Alpaca and llama killed by dogs in Setauket

Alpaca and llama killed by dogs in Setauket

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Sasha and Wookie enjoying their years in Setauket. Photo by Holly Leffhalm.

Two large German shepherd dogs attacked and killed a pet alpaca and severely injured a llama in a pen at the back of a home on Main Street in Setauket Feb. 5. It happened at about 2 a.m., according to Bob Ingram, a neighbor who witnessed the aftermath and found the dogs still at the scene.

“I heard barking coming from the pen,” the next-door neighbor Ingram said. “It was pitch black out and the barking was aggressive. Then I heard a shrill sound and knew one of the llamas was in distress.”

He drove his car onto the grass, toward the pen where he saw the two black-and-brown dogs menacing the llama. It was barely 10 minutes from the time he was awakened to the time he viewed the scene, he said. Ingram said he honked the horn, but the dogs just ignored it. Finally, he rolled down the car window and yelled and the dogs took off. Ingram called 911 and awaited police response. Upon arrival, an officer determined it necessary to euthanize the surviving animal.    

The animals, 17-year-old Sasha the llama and Wookie, the alpaca, rescued eight years ago by Kerri Glynn, were beloved by many in the neighborhood.

“Llamas are such lovely animals,” Glynn said. “There’s not an aggressive bone in their bodies. We’d let them out [of the pen] in the backyard and they would never leave the property. They were the easiest animals to care for that I’ve ever owned.”

Ingram reached out on social media to alert Three Village residents of the danger posed by the dogs. The pen abuts the field at Setauket Elementary School, so he called to alert administrators there. He called his veterinarian, to spread the word.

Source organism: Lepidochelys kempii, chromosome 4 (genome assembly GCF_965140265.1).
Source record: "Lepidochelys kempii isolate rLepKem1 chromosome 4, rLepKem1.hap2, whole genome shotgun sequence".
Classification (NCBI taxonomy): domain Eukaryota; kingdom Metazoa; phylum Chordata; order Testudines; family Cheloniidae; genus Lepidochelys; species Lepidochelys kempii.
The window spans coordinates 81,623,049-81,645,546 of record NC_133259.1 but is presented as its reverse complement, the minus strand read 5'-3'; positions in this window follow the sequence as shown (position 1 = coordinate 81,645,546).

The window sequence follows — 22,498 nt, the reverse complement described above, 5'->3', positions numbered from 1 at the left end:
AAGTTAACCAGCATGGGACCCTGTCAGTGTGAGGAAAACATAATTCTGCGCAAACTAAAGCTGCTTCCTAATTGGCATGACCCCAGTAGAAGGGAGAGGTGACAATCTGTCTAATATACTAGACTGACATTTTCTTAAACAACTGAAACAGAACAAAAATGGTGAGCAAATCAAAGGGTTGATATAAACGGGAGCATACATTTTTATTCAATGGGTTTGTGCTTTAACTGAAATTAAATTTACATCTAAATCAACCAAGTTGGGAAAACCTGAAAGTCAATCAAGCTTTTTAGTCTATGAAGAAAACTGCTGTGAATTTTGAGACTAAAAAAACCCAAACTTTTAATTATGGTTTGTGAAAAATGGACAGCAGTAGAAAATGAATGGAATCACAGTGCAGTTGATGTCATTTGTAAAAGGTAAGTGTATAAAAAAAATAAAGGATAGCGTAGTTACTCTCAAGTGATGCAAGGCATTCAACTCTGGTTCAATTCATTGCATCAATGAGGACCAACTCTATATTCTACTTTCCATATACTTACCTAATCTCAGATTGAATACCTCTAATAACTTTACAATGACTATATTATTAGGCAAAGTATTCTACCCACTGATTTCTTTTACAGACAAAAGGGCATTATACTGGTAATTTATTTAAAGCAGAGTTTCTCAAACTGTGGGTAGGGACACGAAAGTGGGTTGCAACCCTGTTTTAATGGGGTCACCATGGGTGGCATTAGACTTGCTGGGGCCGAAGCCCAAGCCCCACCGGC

In the wake of vicious maulings in Brookhaven Town last summer, the board unanimously approved a new policy Jan. 24, effective immediately,  intended to keep a tighter leash on dangerous dogs and their owners.

“If there’s a message tonight, it’s to dog owners: Watch your dogs, protect them … and be a responsible owner … if you’re not, the town is putting things in place as a deterrent,” Brookhaven Town Supervisor Ed Romaine (R) said at the meeting.

Under the new town code amendment, which reflects stricter state law for dealing with “dangerous dogs,” the definition has been expanded to include not just dogs that attack people, as the code was previously written, but other pets or service animals as well.

Now the town, or the person attacked, can present evidence with regard to an attack before a judge or local animal control officers.

Owners of a dog deemed dangerous, who do not properly house their pets, will face large fines. A first-time offender of dog attacks will now pay $500 as opposed to a previous fine of $100; third-time offenders will pay up to $1,000 and must keep their dogs leashed, and in some cases, muzzled, when out in public.

After the Sunday attack, on social media people who travel along Mud Road, Quaker Path and Christian Avenue reported sightings of the two dogs dating back to January.

Save-a-Pet founder Dori Scofield said she had not received any calls about the dogs at either Save-a-Pet or Guardians of Rescue.

“German shepherds are super smart dogs,” Scofield said. “They’re going back to where they’re from.”

Area searches done since Sunday by local residents have not located the dogs.

Roy Gross, who heads the Suffolk County SPCA, said the organization had no knowledge of the Sunday morning incident.

Gross recommended a course of action should anyone see the dogs.

“Do not approach the dogs,” he said. “Dial 911 immediately, tell them you’ve sighted dogs matching the description of the ones that killed the pets on Main Street in Setauket, and give the location. If you are driving and can safely see where the dogs go, do so. A second call should be made to Brookhaven Animal Shelter (631-286-4940) to inform them of the location.”

He also gave advice to pet owners in the area.

“All animal owners should keep tabs on them — do not leave them out alone unattended,” he said, adding that is always good policy.

Ingram said he was devastated by the loss.

“I know these llamas really well,” he said. “They’ve been to my children’s birthday parties. Sasha was here when I moved in … [Those dogs] really scared me. A single person couldn’t handle those two dogs.”

Additional reporting by Kevin Redding.